“Joe, you are down 8lbs on day 9 of your 20Day program. I know SuperBowl Sunday will be a challenge, but your 10lb goal is within reach and your stretch goal is 15lbs is coming into sight! Hang tough, remember this is about you and your health and I believe in you. So if you need some personal cheerleading just message me here in the app anytime on Sunday because I am here to help!”
Reiterating where one is in relation to the big picture, reminding them of their progress thus far, confirming that the result is within reach, and providing a support mechanism is how we help our clients through those hard days… the goal pulls them up and helps push them through the tough times. Perspective, motivation, empowerment… well designed goals help you succeed.
My personal January goal was to complete ‘The Winter Warrior Challenge’ with pretty well defined parameters: run at least 1 mile every day in January, outside. This goal tied directly into my bigger 2019 goal of running a half marathon in the Fall, and I decided to give it a go. Once I committed, my mind wandered to milestones and sub-goals… running more total distance each week, and ending with an average of at least 2.0 miles each day. Overall, I wanted to use this challenge as a way to ramp up my fitness after the Thanksgiving to New Year’s running hiatus without causing an injury. Some days it was not difficult to get out the door, as I was energetic and feeling motivated to complete my goal. Other days when I was tired, it was snowing, or downright frigid it was tough to get out there. To keep the challenge in the forefront of my mind, I put a printed calendar on the fridge and marked the mileage each day. I kept proving to myself that I was capable of more than I had previously thought, and more and more I wanted to see every day marked on that sheet of paper. Quite the feeling on January 31st when my calendar was complete and my mileage totaled 65.5 miles with each week showing a slightly higher mileage. I’m excited to see what I can accomplish in February with my new understanding of what I am capable of doing. I decided just before my first run to make this Winter Warrior Challenge one I would share with you, so I took a picture everyday while running and put together this 1-minute video to inspire you to evaluate the goals in your life and make sure they are helping you succeed:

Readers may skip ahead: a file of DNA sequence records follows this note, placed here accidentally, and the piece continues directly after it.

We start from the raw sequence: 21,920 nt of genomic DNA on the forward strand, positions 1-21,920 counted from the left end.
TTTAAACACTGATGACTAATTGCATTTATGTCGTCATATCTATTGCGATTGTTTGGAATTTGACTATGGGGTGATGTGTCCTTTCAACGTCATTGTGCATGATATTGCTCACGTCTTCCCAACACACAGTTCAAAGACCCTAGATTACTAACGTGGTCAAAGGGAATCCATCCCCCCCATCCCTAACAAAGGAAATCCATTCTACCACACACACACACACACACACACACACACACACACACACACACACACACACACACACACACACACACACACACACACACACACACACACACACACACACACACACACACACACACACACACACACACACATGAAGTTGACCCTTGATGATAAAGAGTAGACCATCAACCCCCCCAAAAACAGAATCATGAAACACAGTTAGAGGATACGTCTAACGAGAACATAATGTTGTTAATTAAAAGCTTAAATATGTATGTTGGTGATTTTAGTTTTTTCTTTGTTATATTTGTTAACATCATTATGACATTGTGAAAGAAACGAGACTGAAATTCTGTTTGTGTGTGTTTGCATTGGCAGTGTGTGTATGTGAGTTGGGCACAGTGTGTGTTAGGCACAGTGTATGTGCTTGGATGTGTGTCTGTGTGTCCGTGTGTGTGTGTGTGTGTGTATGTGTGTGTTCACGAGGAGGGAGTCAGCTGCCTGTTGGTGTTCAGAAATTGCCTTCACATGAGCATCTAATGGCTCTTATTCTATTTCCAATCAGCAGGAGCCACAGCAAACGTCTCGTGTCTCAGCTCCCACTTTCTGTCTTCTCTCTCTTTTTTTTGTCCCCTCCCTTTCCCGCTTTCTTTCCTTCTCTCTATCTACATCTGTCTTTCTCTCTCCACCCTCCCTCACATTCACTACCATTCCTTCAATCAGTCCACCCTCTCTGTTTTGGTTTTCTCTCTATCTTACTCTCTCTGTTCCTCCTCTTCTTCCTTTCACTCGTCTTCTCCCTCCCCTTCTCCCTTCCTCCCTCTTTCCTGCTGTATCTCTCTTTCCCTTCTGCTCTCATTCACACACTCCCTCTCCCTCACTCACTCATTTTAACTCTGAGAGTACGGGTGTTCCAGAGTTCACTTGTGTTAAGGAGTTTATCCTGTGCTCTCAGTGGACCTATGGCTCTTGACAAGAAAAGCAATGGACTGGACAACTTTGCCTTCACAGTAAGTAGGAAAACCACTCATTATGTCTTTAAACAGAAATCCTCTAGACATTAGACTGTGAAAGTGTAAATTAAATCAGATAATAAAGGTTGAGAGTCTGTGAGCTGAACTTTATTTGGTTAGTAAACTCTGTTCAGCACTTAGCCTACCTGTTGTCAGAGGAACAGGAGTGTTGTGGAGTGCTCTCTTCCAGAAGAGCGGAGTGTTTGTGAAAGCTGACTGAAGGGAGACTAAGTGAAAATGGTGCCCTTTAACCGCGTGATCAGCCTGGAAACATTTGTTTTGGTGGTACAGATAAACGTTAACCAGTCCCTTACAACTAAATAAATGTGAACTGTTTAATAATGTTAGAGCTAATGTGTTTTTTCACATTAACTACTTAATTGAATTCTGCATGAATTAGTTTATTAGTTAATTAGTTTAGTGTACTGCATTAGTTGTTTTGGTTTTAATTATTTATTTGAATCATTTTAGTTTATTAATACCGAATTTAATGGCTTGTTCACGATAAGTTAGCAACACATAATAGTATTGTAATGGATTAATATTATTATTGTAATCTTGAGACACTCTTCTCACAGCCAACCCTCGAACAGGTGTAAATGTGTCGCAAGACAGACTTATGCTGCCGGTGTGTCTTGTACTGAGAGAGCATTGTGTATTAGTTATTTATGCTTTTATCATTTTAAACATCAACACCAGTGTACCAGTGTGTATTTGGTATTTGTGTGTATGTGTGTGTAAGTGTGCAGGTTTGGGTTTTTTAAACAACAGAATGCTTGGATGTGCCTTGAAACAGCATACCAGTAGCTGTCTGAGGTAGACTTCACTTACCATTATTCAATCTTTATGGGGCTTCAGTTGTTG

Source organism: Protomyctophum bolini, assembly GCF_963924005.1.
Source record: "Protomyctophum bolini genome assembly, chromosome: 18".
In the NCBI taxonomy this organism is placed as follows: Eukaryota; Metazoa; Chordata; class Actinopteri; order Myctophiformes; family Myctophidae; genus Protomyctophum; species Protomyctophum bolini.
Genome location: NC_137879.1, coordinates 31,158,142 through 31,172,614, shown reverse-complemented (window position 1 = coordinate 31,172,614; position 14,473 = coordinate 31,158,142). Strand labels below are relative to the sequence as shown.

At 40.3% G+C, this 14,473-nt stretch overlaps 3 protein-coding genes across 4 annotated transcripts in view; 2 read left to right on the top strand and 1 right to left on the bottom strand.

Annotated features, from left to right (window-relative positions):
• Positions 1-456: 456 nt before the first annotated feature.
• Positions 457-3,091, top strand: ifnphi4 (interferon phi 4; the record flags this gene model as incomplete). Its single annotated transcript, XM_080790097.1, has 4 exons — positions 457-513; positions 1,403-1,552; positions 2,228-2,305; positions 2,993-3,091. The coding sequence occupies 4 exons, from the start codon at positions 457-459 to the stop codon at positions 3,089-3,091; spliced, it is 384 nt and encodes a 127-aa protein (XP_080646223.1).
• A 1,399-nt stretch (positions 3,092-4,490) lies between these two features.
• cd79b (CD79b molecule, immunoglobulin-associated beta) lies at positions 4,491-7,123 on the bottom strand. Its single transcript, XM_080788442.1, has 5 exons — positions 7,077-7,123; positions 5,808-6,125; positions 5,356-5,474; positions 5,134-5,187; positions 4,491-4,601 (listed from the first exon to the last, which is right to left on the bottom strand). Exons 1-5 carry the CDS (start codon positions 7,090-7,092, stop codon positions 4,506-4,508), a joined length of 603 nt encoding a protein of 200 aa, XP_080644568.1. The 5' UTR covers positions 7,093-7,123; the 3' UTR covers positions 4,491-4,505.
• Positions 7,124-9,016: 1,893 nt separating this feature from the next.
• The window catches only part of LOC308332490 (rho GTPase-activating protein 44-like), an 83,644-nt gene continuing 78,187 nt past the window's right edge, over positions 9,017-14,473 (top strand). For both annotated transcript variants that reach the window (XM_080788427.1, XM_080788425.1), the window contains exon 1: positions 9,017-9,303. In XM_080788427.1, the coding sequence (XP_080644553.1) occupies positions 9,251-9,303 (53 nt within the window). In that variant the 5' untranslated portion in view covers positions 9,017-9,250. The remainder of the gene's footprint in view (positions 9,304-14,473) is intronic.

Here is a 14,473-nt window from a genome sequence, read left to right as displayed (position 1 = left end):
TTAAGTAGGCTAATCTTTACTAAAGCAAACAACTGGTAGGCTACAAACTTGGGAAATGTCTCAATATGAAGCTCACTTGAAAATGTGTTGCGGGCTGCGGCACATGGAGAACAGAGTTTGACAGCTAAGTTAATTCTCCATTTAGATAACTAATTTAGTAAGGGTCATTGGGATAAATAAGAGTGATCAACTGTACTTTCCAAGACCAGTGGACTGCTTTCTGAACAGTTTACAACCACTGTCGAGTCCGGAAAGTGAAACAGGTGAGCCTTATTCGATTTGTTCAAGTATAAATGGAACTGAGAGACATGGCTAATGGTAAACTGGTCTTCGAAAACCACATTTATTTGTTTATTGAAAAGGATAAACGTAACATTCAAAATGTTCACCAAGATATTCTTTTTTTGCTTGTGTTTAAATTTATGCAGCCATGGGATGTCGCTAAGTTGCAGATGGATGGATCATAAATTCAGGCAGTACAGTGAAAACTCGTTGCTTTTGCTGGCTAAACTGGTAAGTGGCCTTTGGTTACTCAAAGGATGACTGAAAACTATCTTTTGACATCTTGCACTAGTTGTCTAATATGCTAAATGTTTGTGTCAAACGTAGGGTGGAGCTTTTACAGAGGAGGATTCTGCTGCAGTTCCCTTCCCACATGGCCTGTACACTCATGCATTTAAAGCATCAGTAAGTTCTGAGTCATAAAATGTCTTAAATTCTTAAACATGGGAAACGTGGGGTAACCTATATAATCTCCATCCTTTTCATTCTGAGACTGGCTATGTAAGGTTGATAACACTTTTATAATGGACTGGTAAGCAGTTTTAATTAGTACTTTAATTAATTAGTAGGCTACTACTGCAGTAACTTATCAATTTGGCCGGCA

Define your goals, set attainable endpoints, add checkpoints to gauge your progress, share with others, and keep your eyes on the prize. Nothing worth having in this life comes without sacrifice, be prepared to work for what you truly want! If your goals include improving your health, reducing your weight and risk of disease, schedule a free consult to learn how 20Lighter can assist. Helping people make tangible progress is what we do every day, let’s discuss your goals and how 2019 can be the year you make your health and wellbeing a priority.